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OECD sees 4% revenue increase from international tax reforms

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The OECD’s latest economic analysis of the two-pillar solution under discussion for taxation of the digitalised economy puts the combined effect at up to 4% of global corporate income tax revenues annually (around $100bn), mainly due to the effects of new global anti-base erosion rules in pillar two. The reallocation of taxing rights in pillar one would bring a small tax revenue gain for most jurisdictions (mainly to low and middle-income economies). More than half of the residual profit reallocated under pillar one will come from 100 multinational groups.

The OECD stresses that the assumptions in the preliminary analysis are illustrative and intended to inform the decisions of the 137 members of the inclusive framework, who have yet to agree on a settled position. Although the final pillar one design is still to be finalised, the analysis considers Amount A (the new taxing right and reallocation of residual profit), but does not take into account Amounts B or C (returns for marketing and distribution activities). The estimates also assume that pillar one will be mandatory, rather than a ‘safe harbour’ regime.

The OECD has not yet released information at the country level, although the modelling has been done and shared with the countries concerned. Instead, the figures show the impact on particular jurisdiction groups (high, middle, low income economies) and on investment hubs (jurisdictions with inward foreign direct investment above 150% of GDP). 

Zoe Andrews of Slaughter and May commented that while the 4% increase in global corporate income tax might look attractive to the inclusive framework countries when contrasted with further unilateral digital services taxes, ‘the real test will be whether, once the design and parameters of reform are firmed up and more granular results are released showing the impact at the country level, those countries set to lose out still see the package as an attractive one’.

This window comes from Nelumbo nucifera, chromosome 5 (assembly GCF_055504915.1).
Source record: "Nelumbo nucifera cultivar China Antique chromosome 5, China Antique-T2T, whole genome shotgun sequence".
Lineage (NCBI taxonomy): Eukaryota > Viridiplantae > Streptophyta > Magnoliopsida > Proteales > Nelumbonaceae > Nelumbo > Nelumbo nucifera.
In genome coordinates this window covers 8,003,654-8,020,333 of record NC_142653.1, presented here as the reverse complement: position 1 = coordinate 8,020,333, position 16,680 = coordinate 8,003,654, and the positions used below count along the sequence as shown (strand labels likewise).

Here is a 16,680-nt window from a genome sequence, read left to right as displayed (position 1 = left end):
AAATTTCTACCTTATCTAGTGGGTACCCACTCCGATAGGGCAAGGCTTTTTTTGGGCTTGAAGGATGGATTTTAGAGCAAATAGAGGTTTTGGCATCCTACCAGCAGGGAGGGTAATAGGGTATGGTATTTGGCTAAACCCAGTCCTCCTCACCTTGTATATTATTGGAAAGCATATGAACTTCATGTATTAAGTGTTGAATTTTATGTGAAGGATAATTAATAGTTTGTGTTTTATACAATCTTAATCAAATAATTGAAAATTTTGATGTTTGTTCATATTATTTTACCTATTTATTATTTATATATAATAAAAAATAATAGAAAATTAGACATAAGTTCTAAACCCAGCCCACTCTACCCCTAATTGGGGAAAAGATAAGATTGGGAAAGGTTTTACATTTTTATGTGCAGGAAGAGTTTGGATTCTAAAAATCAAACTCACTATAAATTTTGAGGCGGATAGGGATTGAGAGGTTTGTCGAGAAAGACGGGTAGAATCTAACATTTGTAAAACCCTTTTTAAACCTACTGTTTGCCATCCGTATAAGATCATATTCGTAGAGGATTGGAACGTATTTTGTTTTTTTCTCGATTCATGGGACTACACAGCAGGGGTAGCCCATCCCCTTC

A key next step will be the G20 meeting in Berlin on 1-2 July, at which the inclusive framework intends to reach agreement on the key policy features of the two-pillar proposal.

The economic analysis and impact assessment take up a large part of the OECD secretary-general’s latest international tax report to the forthcoming meeting of G20 finance ministers and central bank governors to be held in Riyadh on 22 and 23 February.

The report is in two parts. Part I covers progress on taxation of the digitalised economy (annex A), together with updates on jurisdictions that have not satisfactorily implemented the tax transparency standards (annex B), implementation of BEPS measures, and capacity building in developing countries.

Annex B provides a progress report on jurisdictions that have not satisfactorily implemented the tax transparency standards on exchange of information on request (EIOR) and automatic exchange of information (AEOI). Currently only five jurisdictions (Brunei Darussalam, Dominica, Niue, Sint Maarten and Trinidad and Tobago) are failing to comply with the standards. Two jurisdictions (Vanuatu and Montserrat) have complied with the standards since October 2019.

Part II sets out progress on delivering effective EIOR, including beneficial ownership information, and AEOI. Three Annexes cover participation in the multilateral convention on mutual administrative assistance in tax matters (annex C), overall EOIR ratings of the global forum members (annex D) and AEOI implementation and commitments (annex E).

Issue: 1476
Categories: News